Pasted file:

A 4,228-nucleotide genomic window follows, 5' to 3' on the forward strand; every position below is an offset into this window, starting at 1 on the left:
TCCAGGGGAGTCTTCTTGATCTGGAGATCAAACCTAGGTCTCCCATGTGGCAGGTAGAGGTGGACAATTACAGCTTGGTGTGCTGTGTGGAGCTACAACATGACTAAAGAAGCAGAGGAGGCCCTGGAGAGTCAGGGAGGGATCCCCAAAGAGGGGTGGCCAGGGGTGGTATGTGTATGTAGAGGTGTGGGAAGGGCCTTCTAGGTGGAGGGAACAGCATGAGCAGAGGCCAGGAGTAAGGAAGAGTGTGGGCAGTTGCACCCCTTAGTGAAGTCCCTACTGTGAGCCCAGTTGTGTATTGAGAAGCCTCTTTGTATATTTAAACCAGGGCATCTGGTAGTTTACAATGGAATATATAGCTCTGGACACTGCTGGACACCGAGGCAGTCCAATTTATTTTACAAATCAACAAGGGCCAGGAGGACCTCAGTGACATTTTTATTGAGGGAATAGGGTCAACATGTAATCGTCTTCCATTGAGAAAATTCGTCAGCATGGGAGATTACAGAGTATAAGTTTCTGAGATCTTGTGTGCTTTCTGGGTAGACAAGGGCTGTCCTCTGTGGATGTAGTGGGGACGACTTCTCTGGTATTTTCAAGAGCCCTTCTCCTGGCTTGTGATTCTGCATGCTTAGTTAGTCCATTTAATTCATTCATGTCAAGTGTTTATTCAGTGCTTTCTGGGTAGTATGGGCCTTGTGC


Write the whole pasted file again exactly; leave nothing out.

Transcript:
A 4,228-nucleotide genomic window follows, 5' to 3' on the forward strand; every position below is an offset into this window, starting at 1 on the left:
TCCAGGGGAGTCTTCTTGATCTGGAGATCAAACCTAGGTCTCCCATGTGGCAGGTAGAGGTGGACAATTACAGCTTGGTGTGCTGTGTGGAGCTACAACATGACTAAAGAAGCAGAGGAGGCCCTGGAGAGTCAGGGAGGGATCCCCAAAGAGGGGTGGCCAGGGGTGGTATGTGTATGTAGAGGTGTGGGAAGGGCCTTCTAGGTGGAGGGAACAGCATGAGCAGAGGCCAGGAGTAAGGAAGAGTGTGGGCAGTTGCACCCCTTAGTGAAGTCCCTACTGTGAGCCCAGTTGTGTATTGAGAAGCCTCTTTGTATATTTAAACCAGGGCATCTGGTAGTTTACAATGGAATATATAGCTCTGGACACTGCTGGACACCGAGGCAGTCCAATTTATTTTACAAATCAACAAGGGCCAGGAGGACCTCAGTGACATTTTTATTGAGGGAATAGGGTCAACATGTAATCGTCTTCCATTGAGAAAATTCGTCAGCATGGGAGATTACAGAGTATAAGTTTCTGAGATCTTGTGTGCTTTCTGGGTAGACAAGGGCTGTCCTCTGTGGATGTAGTGGGGACGACTTCTCTGGTATTTTCAAGAGCCCTTCTCCTGGCTTGTGATTCTGCATGCTTAGTTAGTCCATTTAATTCATTCATGTCAAGTGTTTATTCAGTGCTTTCTGGGTAGTATGGGCCTTGTGC